Weingerg’s response was that science cannot disprove the existence of fairies in the garden, but that does not give us reason to take seriously those who say that such fairies exist.
As it turns out, there are an infinite number of things that science cannot disprove. As such, if somebody picks one of these and says, “This is true,” that person has picked one out of an infinite set. His chance of being right, then, are 1/infinity.
Some approach this with the attitude that if there are only two options, then there is a 50/50 chance of each being right. Either God exists, or God does not exist. Neither can be disproved, so there is a 50% chance that God exists.
The logic is flawed, however. If somebody were to roll a die 10,000 times and sum the results, we could say that the total is either 60,000 or it is not 60,000. However, it does not follow that “60,000” is as likely as “Not 60,000”. In fact, “Not 60,000” is extremely likely. The odds that a God whose existence cannot be disproved, but for which there is no evidence is extremely unlikely.
Krauss attempted to argue that science and religion need not be thought of as “in conflict”. He attempted to suggest that science can be viewed as informing and refining faith. Science cannot tell us what is right, he said. However, science can tell us what is wrong. Science can, for example, tell us that those whose religion requires that the Earth is 6,000 years old need to rethink their religion.
He also suggested that science can have something to say about the idea that homosexuality is an abomination. He said that science can show that homosexuality exists in nature, so it is not an abomination in nature. Furthermore, science can require consistency. Consistency, in turn, requires that those who hold that homosexuality is an abomination on the basis of scripture also, “…have to accept the fact that you are allowed to kill your children if they disobey you”.
I want to quickly add that one cannot morally defend an action by showing that it occurs in nature. Male lions kill their stepchildren. Cannibalism is common. In fact, nature invented the roles of ‘predator’, ‘prey’, ‘parasite’ and ‘host’. From these, we should be able to conclude that murder of stepchildren, cannibalism, and predatory and parasitic behavior are not abominations either. If we accept Krauss’s second command that it is all or nothing, then somebody who gets their morality according to what happens in nature has as much of a problem as somebody who gets their morality from scripture.
However, this does not refute the more general claim that the scientist can command consistency – only that this demand gives us as much reason to reject “what happens in nature” as it does to reject “what happens in scripture” as moral standards. In fact, what I wrote in the previous paragraph uses the more general rule of demanding consistency against the ‘what happens in nature is not wrong” theorist. It does not reject the use of that principle.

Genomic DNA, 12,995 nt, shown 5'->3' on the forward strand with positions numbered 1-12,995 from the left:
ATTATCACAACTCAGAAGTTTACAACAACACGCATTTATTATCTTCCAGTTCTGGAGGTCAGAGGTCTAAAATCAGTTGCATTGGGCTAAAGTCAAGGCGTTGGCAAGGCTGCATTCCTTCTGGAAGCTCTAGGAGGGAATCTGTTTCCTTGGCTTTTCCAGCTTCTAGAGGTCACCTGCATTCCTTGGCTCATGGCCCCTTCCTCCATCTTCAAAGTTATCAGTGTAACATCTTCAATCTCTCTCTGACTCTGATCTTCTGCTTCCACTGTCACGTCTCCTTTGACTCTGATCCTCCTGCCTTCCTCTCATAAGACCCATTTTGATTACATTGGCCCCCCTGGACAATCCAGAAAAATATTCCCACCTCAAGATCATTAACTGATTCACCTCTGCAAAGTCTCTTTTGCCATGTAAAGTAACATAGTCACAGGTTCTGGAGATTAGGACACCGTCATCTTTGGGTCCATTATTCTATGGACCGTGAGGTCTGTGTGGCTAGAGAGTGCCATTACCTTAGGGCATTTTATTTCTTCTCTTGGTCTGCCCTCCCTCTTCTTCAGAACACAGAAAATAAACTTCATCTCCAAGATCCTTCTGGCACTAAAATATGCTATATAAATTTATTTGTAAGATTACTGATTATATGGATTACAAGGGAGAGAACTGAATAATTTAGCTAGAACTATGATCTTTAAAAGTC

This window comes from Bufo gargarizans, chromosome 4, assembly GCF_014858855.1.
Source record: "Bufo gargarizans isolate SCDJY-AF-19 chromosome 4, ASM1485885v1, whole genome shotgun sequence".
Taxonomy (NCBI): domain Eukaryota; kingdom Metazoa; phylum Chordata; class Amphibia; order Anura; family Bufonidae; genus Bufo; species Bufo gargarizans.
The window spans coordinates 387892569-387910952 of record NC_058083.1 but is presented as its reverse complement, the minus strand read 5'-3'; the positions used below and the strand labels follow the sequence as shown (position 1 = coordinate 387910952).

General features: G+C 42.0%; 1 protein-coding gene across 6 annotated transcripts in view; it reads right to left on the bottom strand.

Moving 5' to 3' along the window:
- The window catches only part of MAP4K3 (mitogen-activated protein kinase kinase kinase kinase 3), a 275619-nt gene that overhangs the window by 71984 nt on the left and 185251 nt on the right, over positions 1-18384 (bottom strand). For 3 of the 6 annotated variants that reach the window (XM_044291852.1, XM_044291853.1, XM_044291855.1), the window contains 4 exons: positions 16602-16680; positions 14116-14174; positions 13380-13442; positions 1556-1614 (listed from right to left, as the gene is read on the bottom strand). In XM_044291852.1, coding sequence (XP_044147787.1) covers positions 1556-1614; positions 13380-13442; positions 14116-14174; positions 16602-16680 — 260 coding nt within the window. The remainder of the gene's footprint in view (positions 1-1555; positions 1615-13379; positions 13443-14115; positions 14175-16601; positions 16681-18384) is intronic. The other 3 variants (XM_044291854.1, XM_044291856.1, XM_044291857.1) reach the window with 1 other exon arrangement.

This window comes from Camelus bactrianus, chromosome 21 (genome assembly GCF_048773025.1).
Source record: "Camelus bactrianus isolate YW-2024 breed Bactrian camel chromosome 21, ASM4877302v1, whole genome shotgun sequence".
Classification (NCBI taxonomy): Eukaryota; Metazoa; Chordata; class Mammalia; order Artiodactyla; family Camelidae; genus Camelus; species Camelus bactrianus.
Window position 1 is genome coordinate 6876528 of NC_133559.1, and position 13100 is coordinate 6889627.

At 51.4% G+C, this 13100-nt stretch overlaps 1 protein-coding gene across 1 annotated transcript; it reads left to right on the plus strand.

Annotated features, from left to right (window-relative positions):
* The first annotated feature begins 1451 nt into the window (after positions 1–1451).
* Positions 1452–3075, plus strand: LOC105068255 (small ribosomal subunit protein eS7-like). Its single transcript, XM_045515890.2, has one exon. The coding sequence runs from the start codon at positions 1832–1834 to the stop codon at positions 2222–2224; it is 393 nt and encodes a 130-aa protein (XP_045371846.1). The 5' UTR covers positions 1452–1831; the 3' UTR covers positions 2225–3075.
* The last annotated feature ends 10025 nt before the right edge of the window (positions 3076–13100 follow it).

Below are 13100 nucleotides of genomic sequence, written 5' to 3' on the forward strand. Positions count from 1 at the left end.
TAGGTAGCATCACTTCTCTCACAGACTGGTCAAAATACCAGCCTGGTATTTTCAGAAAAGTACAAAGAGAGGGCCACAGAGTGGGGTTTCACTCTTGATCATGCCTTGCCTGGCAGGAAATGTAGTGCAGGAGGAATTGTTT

Yet, this same type of argument – a demand to make logical sense – points to the conclusion that somebody who adopts a belief merely on the basis that “nobody can disprove it” has a 1/infinity chance of being right. This is one of the ways that science can inform faith. I am uncertain whether Krauss would be comfortable with science informing faith in this way.
In the past, I have written against the idea of condemning all religion. Instead, I have argued for focusing on religious beliefs that are directly linked to behavior that is harmful to others – terrorist attacks, the condemnation of stem-cell research, the condemnation of homosexuality, coerced participation in religious events by making them a part of civil ceremonies, the demand to feed false information to children in public schools, prohibitions on providing women with any education at all. Where we have harm, we have reason to condemn those who cause harm. If there is no harm, then we can treat the refutation of those beliefs as a casual academic exercise.
Still, it is not morally appropriate to approach those whose beliefs lead them to act in ways harmful to others by “reaching out” and “understanding where they are coming from”. They are coming from a position that makes them a threat to others. As such, “where they are coming from” is a position that we have many and strong 'reasons for action' to condemn. There is no heaven or hell. The very real harm that these people do to very real people cannot be “made up for” in the afterlife. The destruction they cause is permanent. For the sake of those being harmed, it is quite reasonable to condemn those who cause harm for no good reason at all.